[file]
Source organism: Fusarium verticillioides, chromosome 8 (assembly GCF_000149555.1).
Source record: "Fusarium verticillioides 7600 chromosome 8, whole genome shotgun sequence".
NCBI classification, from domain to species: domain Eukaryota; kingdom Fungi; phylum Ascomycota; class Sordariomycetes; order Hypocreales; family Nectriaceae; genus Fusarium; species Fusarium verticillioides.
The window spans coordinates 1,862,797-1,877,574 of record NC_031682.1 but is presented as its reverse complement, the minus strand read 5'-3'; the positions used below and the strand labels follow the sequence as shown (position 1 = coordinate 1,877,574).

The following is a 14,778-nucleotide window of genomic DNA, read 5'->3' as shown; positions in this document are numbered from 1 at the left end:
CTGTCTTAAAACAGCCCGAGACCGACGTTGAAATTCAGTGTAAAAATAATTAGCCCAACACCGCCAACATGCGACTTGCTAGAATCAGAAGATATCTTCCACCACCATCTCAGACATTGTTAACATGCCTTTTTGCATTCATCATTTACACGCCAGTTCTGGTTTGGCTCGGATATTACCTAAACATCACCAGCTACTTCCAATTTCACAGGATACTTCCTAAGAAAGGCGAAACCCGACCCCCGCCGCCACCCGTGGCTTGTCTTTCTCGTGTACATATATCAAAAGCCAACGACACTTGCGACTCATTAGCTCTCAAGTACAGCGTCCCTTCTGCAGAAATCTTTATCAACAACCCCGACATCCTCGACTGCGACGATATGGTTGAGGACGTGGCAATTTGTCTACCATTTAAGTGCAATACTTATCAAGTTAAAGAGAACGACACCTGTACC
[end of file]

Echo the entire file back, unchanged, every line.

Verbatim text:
Source organism: Fusarium verticillioides, chromosome 8 (assembly GCF_000149555.1).
Source record: "Fusarium verticillioides 7600 chromosome 8, whole genome shotgun sequence".
NCBI classification, from domain to species: domain Eukaryota; kingdom Fungi; phylum Ascomycota; class Sordariomycetes; order Hypocreales; family Nectriaceae; genus Fusarium; species Fusarium verticillioides.
The window spans coordinates 1,862,797-1,877,574 of record NC_031682.1 but is presented as its reverse complement, the minus strand read 5'-3'; the positions used below and the strand labels follow the sequence as shown (position 1 = coordinate 1,877,574).

The following is a 14,778-nucleotide window of genomic DNA, read 5'->3' as shown; positions in this document are numbered from 1 at the left end:
CTGTCTTAAAACAGCCCGAGACCGACGTTGAAATTCAGTGTAAAAATAATTAGCCCAACACCGCCAACATGCGACTTGCTAGAATCAGAAGATATCTTCCACCACCATCTCAGACATTGTTAACATGCCTTTTTGCATTCATCATTTACACGCCAGTTCTGGTTTGGCTCGGATATTACCTAAACATCACCAGCTACTTCCAATTTCACAGGATACTTCCTAAGAAAGGCGAAACCCGACCCCCGCCGCCACCCGTGGCTTGTCTTTCTCGTGTACATATATCAAAAGCCAACGACACTTGCGACTCATTAGCTCTCAAGTACAGCGTCCCTTCTGCAGAAATCTTTATCAACAACCCCGACATCCTCGACTGCGACGATATGGTTGAGGACGTGGCAATTTGTCTACCATTTAAGTGCAATACTTATCAAGTTAAAGAGAACGACACCTGTACC